Flu cases showing up earlier than usual, could be harbinger of bad season, experts say – Health

The influenza season in Canada could be shaping up to be a potentially nasty one, with a mixed bag of viruses already circulating in much of the country, say infectious diseases experts.

There are also concerns that this year’s flu shot may not be all that effective in preventing the respiratory illness.

“There’s all kinds of speculation going on because of the experience in the Southern Hemisphere,” said Dr. Danuta Skowronski of the B.C. Centre for Disease Control, referring in particular to Australia.

“They had quite a substantial epidemic due to H3N2, so there’s a lot of speculation that that’s foreboding a severe season for us also,” she said from Vancouver.

H3N2 is a subtype of influenza A, viruses which tend to cause more severe disease in some segments of the population, specifically the elderly and young children.

Australia flu deaths double from last year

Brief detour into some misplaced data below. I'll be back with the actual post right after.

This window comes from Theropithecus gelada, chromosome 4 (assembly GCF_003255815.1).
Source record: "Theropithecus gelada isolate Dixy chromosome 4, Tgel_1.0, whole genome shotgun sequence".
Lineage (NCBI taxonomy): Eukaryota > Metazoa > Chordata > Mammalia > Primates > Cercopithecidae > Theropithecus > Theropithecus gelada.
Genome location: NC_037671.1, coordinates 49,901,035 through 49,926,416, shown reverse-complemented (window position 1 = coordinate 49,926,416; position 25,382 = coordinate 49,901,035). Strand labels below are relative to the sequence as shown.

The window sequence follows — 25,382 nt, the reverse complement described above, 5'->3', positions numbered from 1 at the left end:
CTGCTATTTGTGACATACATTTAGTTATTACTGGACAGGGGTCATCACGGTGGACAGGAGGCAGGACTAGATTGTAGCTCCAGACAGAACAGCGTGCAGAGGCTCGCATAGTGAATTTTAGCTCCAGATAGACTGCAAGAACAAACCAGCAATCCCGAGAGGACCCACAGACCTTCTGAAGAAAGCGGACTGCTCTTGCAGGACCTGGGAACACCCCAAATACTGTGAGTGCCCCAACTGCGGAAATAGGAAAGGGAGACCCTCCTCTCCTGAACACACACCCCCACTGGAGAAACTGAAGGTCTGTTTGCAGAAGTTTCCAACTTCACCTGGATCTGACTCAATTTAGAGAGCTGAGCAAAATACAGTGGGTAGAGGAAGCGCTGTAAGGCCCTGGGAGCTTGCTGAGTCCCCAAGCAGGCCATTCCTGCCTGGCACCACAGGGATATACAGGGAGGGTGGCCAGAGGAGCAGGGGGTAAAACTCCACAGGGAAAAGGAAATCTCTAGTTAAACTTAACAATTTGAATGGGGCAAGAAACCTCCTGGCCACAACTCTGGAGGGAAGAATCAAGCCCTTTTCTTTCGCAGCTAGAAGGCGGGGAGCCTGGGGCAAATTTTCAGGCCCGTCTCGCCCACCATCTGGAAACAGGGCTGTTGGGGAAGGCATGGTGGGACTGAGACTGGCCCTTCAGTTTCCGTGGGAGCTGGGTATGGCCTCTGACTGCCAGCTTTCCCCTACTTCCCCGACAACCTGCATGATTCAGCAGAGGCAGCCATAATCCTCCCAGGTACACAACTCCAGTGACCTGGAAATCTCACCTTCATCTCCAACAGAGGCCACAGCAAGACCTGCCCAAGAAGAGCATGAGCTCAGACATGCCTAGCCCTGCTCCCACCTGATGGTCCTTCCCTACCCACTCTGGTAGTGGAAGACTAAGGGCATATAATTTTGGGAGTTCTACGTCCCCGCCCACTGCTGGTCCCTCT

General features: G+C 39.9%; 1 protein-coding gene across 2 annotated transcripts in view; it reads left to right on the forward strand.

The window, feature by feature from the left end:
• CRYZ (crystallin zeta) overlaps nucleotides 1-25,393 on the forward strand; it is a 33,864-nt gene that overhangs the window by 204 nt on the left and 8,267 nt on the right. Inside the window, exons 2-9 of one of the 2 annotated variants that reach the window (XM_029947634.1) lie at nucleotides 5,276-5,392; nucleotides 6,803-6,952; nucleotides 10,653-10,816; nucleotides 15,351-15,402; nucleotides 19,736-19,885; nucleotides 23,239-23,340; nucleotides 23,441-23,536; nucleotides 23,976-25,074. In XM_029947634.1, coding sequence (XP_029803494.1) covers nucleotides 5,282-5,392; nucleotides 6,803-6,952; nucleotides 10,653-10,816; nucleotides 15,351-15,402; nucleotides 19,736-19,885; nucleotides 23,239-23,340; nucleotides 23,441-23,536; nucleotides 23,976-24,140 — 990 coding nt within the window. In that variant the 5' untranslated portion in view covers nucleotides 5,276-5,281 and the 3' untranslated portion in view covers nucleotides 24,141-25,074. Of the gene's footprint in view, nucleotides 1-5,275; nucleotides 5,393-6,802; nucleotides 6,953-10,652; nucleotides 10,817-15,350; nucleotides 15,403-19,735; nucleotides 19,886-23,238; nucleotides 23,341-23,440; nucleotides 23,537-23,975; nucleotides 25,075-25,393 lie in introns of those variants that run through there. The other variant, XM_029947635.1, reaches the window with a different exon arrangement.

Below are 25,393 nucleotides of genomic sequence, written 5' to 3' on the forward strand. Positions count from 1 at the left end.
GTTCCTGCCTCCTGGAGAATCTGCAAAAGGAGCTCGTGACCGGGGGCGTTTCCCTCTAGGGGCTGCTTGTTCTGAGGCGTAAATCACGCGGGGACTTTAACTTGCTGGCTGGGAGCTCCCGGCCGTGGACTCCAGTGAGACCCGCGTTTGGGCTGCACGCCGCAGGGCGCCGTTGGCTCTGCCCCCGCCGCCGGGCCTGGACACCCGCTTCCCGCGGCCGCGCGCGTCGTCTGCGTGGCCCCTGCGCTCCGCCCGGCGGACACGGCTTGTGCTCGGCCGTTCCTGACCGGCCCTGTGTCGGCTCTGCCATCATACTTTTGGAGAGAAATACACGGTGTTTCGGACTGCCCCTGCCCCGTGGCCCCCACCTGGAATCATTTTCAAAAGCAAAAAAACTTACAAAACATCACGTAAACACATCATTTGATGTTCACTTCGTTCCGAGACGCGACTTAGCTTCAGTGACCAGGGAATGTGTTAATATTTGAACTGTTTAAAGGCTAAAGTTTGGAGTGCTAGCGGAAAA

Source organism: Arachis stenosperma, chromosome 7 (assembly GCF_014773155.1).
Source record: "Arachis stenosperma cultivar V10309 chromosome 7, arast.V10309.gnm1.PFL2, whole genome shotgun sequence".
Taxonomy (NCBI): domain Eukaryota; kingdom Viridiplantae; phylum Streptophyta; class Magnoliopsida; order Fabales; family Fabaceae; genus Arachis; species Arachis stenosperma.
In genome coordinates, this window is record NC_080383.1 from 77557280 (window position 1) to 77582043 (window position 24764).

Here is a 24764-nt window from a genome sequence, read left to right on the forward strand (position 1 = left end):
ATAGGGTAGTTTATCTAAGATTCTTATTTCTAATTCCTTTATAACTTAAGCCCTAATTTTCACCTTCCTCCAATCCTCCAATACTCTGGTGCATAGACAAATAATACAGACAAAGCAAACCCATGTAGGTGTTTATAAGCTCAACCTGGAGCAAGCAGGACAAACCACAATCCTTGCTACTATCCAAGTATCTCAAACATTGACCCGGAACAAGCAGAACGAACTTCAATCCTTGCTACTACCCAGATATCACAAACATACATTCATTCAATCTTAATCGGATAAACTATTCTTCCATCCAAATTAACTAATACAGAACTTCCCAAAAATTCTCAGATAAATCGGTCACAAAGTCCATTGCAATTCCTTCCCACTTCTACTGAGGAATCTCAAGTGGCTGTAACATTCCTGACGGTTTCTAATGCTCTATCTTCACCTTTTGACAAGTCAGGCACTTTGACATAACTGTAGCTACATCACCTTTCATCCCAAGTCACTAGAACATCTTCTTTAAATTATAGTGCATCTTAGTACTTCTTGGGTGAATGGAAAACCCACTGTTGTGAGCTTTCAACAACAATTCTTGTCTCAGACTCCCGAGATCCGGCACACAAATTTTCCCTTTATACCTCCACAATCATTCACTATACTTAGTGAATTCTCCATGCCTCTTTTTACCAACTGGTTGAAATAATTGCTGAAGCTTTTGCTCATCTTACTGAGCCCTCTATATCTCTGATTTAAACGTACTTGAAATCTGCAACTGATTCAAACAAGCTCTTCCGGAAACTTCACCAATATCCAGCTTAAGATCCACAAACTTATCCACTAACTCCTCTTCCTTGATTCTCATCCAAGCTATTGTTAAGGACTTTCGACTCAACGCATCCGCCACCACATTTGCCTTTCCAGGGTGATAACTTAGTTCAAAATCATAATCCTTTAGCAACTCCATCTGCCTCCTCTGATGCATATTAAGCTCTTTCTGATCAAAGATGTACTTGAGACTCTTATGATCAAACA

At the end of its flu season in mid-August, Australia had more than 93,000 laboratory-confirmed cases — almost 2.5 times the number of infections and double the number of hospitalizations and deaths compared to the previous year, the country’s disease surveillance system reported.

“But we cannot say we will go on to experience the kind of severe season Australia had, in part because we ourselves had a fairly severe epidemic due to H3N2 in 2016-17,” Skowronski said. “And that may dampen down the contribution of H3N2 this season, which would be a good thing.”

There’s a lot of speculation that Australia’s bad flu season is foreboding a severe season for Canada, says Dr. Danuta Skowronski of the of the B.C. Centre for Disease Control. (CBC)

However, Australia also experienced significant cases of influenza B, said Skowronski, and parts of Canada appear to be mimicking that pattern in the early months of the Northern hemisphere’s flu season.

In B.C., for instance, low levels of H3N2 infection have been confirmed since the beginning of the season in late August, but a strain known as B/Yamagata has also been found circulating within the population.

“And this is very early. We’re having about five times the amount of influenza B pickup during the autumn period in British Columbia than we typically have,” she said. “We don’t normally see this kind of influenza B uptick until February, so this is quite unusual.

“If this persists, there could be kind of a double-barrelled threat with B/Yamagata and influenza A/H3N2.”

8 deaths in Canada

In its weekly FluWatch report, the…

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